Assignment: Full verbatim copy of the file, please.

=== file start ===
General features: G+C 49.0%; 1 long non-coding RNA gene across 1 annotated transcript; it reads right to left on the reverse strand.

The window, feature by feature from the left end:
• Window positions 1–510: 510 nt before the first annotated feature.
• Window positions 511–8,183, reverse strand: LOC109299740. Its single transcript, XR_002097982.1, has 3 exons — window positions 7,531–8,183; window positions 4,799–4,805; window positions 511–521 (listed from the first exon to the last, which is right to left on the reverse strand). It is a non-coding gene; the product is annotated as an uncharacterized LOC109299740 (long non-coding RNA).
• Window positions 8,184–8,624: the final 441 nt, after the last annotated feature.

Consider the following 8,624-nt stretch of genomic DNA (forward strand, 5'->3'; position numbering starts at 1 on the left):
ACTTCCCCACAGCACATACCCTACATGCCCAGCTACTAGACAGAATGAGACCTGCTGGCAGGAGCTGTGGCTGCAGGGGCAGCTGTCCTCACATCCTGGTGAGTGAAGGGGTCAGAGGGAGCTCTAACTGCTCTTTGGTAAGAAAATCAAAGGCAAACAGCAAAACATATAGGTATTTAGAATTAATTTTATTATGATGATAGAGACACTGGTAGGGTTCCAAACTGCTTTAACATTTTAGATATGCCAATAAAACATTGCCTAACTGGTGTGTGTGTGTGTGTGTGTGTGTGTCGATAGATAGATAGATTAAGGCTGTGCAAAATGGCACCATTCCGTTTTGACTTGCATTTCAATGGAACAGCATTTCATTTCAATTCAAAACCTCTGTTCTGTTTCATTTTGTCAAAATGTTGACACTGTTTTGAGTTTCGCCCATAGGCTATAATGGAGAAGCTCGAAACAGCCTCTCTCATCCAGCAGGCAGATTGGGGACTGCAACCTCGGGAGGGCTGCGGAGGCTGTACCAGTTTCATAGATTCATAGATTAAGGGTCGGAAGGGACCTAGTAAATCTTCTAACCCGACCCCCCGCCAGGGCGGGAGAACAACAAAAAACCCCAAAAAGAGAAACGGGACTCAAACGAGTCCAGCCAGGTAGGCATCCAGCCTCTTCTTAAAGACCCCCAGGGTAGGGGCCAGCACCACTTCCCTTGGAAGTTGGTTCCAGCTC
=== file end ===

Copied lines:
General features: G+C 49.0%; 1 long non-coding RNA gene across 1 annotated transcript; it reads right to left on the reverse strand.

The window, feature by feature from the left end:
• Window positions 1–510: 510 nt before the first annotated feature.
• Window positions 511–8,183, reverse strand: LOC109299740. Its single transcript, XR_002097982.1, has 3 exons — window positions 7,531–8,183; window positions 4,799–4,805; window positions 511–521 (listed from the first exon to the last, which is right to left on the reverse strand). It is a non-coding gene; the product is annotated as an uncharacterized LOC109299740 (long non-coding RNA).
• Window positions 8,184–8,624: the final 441 nt, after the last annotated feature.

Consider the following 8,624-nt stretch of genomic DNA (forward strand, 5'->3'; position numbering starts at 1 on the left):
ACTTCCCCACAGCACATACCCTACATGCCCAGCTACTAGACAGAATGAGACCTGCTGGCAGGAGCTGTGGCTGCAGGGGCAGCTGTCCTCACATCCTGGTGAGTGAAGGGGTCAGAGGGAGCTCTAACTGCTCTTTGGTAAGAAAATCAAAGGCAAACAGCAAAACATATAGGTATTTAGAATTAATTTTATTATGATGATAGAGACACTGGTAGGGTTCCAAACTGCTTTAACATTTTAGATATGCCAATAAAACATTGCCTAACTGGTGTGTGTGTGTGTGTGTGTGTGTGTCGATAGATAGATAGATTAAGGCTGTGCAAAATGGCACCATTCCGTTTTGACTTGCATTTCAATGGAACAGCATTTCATTTCAATTCAAAACCTCTGTTCTGTTTCATTTTGTCAAAATGTTGACACTGTTTTGAGTTTCGCCCATAGGCTATAATGGAGAAGCTCGAAACAGCCTCTCTCATCCAGCAGGCAGATTGGGGACTGCAACCTCGGGAGGGCTGCGGAGGCTGTACCAGTTTCATAGATTCATAGATTAAGGGTCGGAAGGGACCTAGTAAATCTTCTAACCCGACCCCCCGCCAGGGCGGGAGAACAACAAAAAACCCCAAAAAGAGAAACGGGACTCAAACGAGTCCAGCCAGGTAGGCATCCAGCCTCTTCTTAAAGACCCCCAGGGTAGGGGCCAGCACCACTTCCCTTGGAAGTTGGTTCCAGCTC